I do have childhood memories of eating this, I can still run those scenes and the whole experience runs in my head. It was my elder sister who is fond of cooking started cooking this in frequent winter evenings; I remember how the evening air in our home used to be heavy with the aroma. Every day after coming from college she would start cooking something special and delicious for the evening. Most of the evenings I spent were in the green fields with my friends playing cricket and football, and coming back home it was my time to smell the air and find out what is cooking in the kitchen and then dig in like a hungry panda. Some evenings I watched her cook, she used to knead the dough, cut the potatoes…it was those evenings that has memories of this kachuri stored in them and I can only access them when I remember it deeply or when I make the kachuris myself. It is yesterday once more. This is my own version.
The recipe: you will need
For the paste of peas
300 gms of green peas in their shell, then separated
1 tbsp of butter
1tsp of shahi jeera (long cumin) or cumin seeds
5 Methi ( fenugreek) seeds
½ broken dry red chili
1 pinch of red chili powder
1/1 ½ tsp of Worcestershire sauce
½ tsp of sugar
2 pinches / ¼ tsp of Hing ( Asafoetida)
3 tbsp of water
1 tsp of soy bean oil/olive oil/sunflower oil.
For the dough
200 gms all purpose flour
1 tsp of flavorless vegetable oil
½ tsp salt
½ tsp powdered sugar
½ tsp baking powder
About ½ cup water (lukewarm, though not necessary)
Let’s begin with the dough, sprinkle the salt, sugar , baking powder and oil in the flour and mix well, then make a well in the center, add some water and mix the flour from around the well, keep adding water a little part and mix well until all the dough comes together. Don’t add a lot of water in the beginning or at one time, add a little water and let the flour absorb it all, then if you think it needs more water, add a little more. A time will come when the dough will just come in one rough lump; at that point there is no need to add more water. Knead the dough for 4 mins, sprinkle some water with your fingers in between if you think it needs, after 4mins the dough will become smooth. Pour 1 tsp of oil on top the dough, spread it with your hands, cover the dough and leave it for half an hour.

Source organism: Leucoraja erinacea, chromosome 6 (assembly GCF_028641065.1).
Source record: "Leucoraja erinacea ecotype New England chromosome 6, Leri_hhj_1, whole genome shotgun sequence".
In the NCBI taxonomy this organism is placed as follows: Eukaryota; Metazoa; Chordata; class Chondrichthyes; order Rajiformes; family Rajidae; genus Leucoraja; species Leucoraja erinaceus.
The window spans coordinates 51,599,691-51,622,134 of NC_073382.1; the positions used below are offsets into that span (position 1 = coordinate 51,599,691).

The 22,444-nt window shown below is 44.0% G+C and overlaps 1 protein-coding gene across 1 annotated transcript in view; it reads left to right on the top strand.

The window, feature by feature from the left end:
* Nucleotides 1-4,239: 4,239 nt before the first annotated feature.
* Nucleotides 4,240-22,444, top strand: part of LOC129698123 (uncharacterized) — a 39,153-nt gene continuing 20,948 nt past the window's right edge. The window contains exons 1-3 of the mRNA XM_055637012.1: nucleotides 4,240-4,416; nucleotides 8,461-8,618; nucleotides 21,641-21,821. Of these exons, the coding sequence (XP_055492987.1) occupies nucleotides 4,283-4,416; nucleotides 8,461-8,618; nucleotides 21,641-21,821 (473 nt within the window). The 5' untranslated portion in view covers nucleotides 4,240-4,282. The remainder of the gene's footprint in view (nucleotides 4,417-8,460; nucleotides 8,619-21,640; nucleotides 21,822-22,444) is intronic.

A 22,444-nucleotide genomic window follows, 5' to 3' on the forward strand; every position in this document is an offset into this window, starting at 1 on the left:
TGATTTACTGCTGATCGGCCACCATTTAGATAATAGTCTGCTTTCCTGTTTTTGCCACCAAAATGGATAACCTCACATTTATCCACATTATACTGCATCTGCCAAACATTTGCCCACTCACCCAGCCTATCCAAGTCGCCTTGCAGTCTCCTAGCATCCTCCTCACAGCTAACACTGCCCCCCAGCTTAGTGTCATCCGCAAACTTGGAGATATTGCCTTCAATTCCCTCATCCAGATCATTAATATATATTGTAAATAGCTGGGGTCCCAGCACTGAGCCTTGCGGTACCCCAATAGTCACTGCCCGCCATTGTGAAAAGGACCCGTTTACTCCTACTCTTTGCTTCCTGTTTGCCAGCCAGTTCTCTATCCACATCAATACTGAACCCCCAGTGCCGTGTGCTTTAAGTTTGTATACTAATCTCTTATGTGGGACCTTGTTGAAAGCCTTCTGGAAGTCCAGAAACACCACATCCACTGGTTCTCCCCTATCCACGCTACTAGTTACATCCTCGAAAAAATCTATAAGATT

While the dough rests we will prepare the peas. In a shallow frying pan place the butter and 3 tbsp of water, the pea pods together, place the pan on medium flame, cover it. After 2 mins you will see steam is coming out of the pan, reduce the flame to low and give it about 4/5 minutes. After that take those off the pan and in the same pan add 1 tsp of oil, as the oil gets hot add 1 clove, shahi jeera/long cumin/cumin, methi seeds, and dry red chili. Give those 30 seconds in low flame and then add 2 pinches of hing powder, add the peas, mix well. Give them 1 minute, then add sugar, then salt to taste and a pinch red chili powder, lastly add the Worcestershire sauce in the pan, mix well. Take it off the pan and take out the broken dry red chili, then put into a small blender and make a paste of them while they are still hot. For the paste we need almost smooth texture, let the paste cool off.